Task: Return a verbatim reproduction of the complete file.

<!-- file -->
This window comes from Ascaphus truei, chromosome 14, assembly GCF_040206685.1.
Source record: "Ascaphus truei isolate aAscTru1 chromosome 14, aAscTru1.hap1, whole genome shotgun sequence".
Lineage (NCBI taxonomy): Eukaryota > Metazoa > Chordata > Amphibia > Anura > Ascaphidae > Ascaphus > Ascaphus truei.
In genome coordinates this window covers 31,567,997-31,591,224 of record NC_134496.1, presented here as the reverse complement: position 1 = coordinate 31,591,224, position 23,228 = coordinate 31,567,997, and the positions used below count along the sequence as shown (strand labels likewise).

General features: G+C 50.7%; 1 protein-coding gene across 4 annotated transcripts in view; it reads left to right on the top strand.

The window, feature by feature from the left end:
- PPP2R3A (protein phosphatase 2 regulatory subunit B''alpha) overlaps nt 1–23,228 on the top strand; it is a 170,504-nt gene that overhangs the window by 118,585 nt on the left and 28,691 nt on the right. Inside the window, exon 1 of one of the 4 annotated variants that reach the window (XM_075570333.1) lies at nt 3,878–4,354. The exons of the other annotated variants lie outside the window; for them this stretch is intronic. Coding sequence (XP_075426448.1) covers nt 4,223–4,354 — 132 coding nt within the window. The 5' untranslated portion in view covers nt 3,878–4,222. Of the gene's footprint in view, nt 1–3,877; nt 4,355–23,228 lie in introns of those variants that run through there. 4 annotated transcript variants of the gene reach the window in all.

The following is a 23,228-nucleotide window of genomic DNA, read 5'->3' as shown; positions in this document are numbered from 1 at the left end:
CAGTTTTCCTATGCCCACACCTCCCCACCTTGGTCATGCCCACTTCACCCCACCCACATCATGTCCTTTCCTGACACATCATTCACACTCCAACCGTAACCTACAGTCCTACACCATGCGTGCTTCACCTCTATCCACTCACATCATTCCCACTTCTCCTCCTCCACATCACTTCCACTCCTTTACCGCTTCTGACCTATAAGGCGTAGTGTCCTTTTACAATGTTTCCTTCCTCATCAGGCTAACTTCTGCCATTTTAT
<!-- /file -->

This window comes from Ascaphus truei, chromosome 14, assembly GCF_040206685.1.
Source record: "Ascaphus truei isolate aAscTru1 chromosome 14, aAscTru1.hap1, whole genome shotgun sequence".
Lineage (NCBI taxonomy): Eukaryota > Metazoa > Chordata > Amphibia > Anura > Ascaphidae > Ascaphus > Ascaphus truei.
In genome coordinates this window covers 31,567,997-31,591,224 of record NC_134496.1, presented here as the reverse complement: position 1 = coordinate 31,591,224, position 23,228 = coordinate 31,567,997, and the positions used below count along the sequence as shown (strand labels likewise).

General features: G+C 50.7%; 1 protein-coding gene across 4 annotated transcripts in view; it reads left to right on the top strand.

The window, feature by feature from the left end:
- PPP2R3A (protein phosphatase 2 regulatory subunit B''alpha) overlaps nt 1–23,228 on the top strand; it is a 170,504-nt gene that overhangs the window by 118,585 nt on the left and 28,691 nt on the right. Inside the window, exon 1 of one of the 4 annotated variants that reach the window (XM_075570333.1) lies at nt 3,878–4,354. The exons of the other annotated variants lie outside the window; for them this stretch is intronic. Coding sequence (XP_075426448.1) covers nt 4,223–4,354 — 132 coding nt within the window. The 5' untranslated portion in view covers nt 3,878–4,222. Of the gene's footprint in view, nt 1–3,877; nt 4,355–23,228 lie in introns of those variants that run through there. 4 annotated transcript variants of the gene reach the window in all.

The following is a 23,228-nucleotide window of genomic DNA, read 5'->3' as shown; positions in this document are numbered from 1 at the left end:
CAGTTTTCCTATGCCCACACCTCCCCACCTTGGTCATGCCCACTTCACCCCACCCACATCATGTCCTTTCCTGACACATCATTCACACTCCAACCGTAACCTACAGTCCTACACCATGCGTGCTTCACCTCTATCCACTCACATCATTCCCACTTCTCCTCCTCCACATCACTTCCACTCCTTTACCGCTTCTGACCTATAAGGCGTAGTGTCCTTTTACAATGTTTCCTTCCTCATCAGGCTAACTTCTGCCATTTTAT